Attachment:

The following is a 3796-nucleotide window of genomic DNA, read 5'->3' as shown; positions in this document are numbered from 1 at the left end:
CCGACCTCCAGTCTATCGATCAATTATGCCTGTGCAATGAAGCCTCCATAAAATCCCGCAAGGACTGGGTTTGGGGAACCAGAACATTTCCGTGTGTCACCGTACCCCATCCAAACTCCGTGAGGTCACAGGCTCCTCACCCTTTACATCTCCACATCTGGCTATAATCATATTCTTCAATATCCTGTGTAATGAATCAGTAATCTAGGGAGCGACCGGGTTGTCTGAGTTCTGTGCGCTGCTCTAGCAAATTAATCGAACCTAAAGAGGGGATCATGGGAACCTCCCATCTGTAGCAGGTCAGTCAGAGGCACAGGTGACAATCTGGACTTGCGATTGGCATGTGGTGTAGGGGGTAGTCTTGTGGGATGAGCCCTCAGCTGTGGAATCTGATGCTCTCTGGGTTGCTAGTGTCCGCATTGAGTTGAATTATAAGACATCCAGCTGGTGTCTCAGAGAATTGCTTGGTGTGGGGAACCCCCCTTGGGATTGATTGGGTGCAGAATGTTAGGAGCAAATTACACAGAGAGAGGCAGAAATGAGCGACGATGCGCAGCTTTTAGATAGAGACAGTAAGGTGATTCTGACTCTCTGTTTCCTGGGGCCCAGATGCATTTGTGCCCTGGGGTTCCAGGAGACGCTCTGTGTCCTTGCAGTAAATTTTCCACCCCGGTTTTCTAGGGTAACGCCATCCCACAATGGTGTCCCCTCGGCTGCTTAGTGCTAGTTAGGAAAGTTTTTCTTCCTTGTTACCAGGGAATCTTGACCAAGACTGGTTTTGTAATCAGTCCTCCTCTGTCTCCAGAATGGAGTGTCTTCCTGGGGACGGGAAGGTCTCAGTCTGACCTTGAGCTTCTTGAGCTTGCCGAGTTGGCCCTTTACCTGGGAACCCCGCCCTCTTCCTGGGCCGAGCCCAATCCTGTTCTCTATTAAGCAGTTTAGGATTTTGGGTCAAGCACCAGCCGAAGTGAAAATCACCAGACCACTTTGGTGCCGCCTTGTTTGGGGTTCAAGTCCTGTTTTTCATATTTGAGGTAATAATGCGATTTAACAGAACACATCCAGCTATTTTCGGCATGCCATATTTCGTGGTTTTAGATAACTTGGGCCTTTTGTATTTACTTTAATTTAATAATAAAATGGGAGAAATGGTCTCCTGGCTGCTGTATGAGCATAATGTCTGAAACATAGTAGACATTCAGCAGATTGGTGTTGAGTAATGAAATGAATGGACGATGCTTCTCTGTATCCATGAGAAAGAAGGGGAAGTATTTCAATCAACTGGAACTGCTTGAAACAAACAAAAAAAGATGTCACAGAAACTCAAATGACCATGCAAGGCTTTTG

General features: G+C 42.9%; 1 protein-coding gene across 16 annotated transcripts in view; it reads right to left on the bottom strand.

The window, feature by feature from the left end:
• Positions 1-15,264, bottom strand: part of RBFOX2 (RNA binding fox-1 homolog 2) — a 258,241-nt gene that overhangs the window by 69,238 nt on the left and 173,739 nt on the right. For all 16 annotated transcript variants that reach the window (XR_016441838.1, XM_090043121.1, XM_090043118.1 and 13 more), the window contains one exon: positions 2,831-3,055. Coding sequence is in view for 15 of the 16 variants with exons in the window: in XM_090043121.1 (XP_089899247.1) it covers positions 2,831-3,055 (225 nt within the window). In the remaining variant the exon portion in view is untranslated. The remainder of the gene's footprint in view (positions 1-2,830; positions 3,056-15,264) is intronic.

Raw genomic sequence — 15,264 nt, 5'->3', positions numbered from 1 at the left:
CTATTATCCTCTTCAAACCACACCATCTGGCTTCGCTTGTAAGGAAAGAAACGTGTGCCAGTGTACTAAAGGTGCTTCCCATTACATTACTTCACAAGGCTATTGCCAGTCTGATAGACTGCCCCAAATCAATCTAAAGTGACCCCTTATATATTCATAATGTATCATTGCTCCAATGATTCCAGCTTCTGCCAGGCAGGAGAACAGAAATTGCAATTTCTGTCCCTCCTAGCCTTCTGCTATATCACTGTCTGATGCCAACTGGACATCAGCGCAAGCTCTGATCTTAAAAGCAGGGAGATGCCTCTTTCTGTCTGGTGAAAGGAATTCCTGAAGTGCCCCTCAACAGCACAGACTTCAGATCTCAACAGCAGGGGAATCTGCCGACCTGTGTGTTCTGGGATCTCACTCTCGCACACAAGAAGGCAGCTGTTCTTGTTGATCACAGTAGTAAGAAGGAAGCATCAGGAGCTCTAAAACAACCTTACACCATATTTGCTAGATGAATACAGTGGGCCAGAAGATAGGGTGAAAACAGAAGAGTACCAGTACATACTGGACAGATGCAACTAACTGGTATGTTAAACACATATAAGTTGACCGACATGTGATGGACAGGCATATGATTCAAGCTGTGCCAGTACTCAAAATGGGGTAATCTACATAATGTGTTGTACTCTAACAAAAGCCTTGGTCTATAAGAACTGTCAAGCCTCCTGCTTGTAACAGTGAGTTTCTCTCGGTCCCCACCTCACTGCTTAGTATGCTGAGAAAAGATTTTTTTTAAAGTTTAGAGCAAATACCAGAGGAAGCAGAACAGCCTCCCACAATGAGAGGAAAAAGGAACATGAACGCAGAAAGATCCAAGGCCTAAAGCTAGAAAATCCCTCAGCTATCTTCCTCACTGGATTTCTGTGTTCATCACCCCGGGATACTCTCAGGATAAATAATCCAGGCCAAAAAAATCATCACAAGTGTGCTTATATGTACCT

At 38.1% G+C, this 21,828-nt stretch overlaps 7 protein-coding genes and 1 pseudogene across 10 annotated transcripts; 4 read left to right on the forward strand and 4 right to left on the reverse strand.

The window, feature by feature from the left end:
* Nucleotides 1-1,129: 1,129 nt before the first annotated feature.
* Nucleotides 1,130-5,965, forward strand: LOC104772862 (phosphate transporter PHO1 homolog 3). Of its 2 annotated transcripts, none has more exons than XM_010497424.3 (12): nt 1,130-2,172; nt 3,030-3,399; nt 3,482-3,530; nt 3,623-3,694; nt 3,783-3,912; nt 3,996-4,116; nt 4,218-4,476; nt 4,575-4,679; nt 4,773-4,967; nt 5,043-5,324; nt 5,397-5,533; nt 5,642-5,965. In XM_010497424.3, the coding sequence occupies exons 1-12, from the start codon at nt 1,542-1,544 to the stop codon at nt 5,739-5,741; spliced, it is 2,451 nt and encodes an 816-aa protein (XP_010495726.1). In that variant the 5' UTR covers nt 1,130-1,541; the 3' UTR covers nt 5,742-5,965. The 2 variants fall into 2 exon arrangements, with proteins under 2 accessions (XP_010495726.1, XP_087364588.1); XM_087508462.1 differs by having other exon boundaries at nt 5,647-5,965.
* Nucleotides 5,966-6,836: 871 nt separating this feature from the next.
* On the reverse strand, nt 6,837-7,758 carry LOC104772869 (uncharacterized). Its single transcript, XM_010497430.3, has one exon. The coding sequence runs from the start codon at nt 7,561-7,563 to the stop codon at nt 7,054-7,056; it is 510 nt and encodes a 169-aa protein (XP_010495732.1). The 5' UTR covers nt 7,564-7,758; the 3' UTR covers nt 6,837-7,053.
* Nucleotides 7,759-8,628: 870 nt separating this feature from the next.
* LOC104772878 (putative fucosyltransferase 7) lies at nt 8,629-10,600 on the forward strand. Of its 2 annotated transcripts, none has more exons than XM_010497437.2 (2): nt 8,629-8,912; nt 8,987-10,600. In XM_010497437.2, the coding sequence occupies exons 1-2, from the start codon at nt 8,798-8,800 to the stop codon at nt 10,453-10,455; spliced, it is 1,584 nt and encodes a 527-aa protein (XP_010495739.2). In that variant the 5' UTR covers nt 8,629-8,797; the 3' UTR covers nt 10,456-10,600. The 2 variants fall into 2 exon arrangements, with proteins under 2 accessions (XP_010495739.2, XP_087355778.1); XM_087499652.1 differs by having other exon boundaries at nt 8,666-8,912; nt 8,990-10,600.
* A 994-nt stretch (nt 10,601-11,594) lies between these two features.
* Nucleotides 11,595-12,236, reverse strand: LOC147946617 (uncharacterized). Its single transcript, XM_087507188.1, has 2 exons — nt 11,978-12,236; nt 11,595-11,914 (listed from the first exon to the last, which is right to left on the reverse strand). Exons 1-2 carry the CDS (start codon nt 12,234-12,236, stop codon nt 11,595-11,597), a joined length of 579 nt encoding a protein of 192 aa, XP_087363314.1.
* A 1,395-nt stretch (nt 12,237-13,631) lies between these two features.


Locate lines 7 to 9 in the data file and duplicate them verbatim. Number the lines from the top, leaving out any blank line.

CTATTATCCTCTTCAAACCACACCATCTGGCTTCGCTTGTAAGGAAAGAAACGTGTGCCAGTGTACTAAAGGTGCTTCCCATTACATTACTTCACAAGGCTATTGCCAGTCTGATAGACTGCCCCAAATCAATCTAAAGTGACCCCTTATATATTCATAATGTATCATTGCTCCAATGATTCCAGCTTCTGCCAGGCAGGAGAACAGAAATTGCAATTTCTGTCCCTCCTAGCCTTCTGCTATATCACTGTCTGATGCCAACTGGACATCAGCGCAAGCTCTGATCTTAAAAGCAGGGAGATGCCTCTTTCTGTCTGGTGAAAGGAATTCCTGAAGTGCCCCTCAACAGCACAGACTTCAGATCTCAACAGCAGGGGAATCTGCCGACCTGTGTGTTCTGGGATCTCACTCTCGCACACAAGAAGGCAGCTGTTCTTGTTGATCACAGTAGTAAGAAGGAAGCATCAGGAGCTCTAAAACAACCTTACACCATATTTGCTAGATGAATACAGTGGGCCAGAAGATAGGGTGAAAACAGAAGAGTACCAGTACATACTGGACAGATGCAACTAACTGGTATGTTAAACACATATAAGTTGACCGACATGTGATGGACAGGCATATGATTCAAGCTGTGCCAGTACTCAAAATGGGGTAATCTACATAATGTGTTGTACTCTAACAAAAGCCTTGGTCTATAAGAACTGTCAAGCCTCCTGCTTGTAACAGTGAGTTTCTCTCGGTCCCCACCTCACTGCTTAGTATGCTGAGAAAAGATTTTTTTTAAAGTTTAGAGCAAATACCAGAGGAAGCAGAACAGCCTCCCACAATGAGAGGAAAAAGGAACATGAACGCAGAAAGATCCAAGGCCTAAAGCTAGAAAATCCCTCAGCTATCTTCCTCACTGGATTTCTGTGTTCATCACCCCGGGATACTCTCAGGATAAATAATCCAGGCCAAAAAAATCATCACAAGTGTGCTTATATGTACCT

At 38.1% G+C, this 21,828-nt stretch overlaps 7 protein-coding genes and 1 pseudogene across 10 annotated transcripts; 4 read left to right on the forward strand and 4 right to left on the reverse strand.

The window, feature by feature from the left end: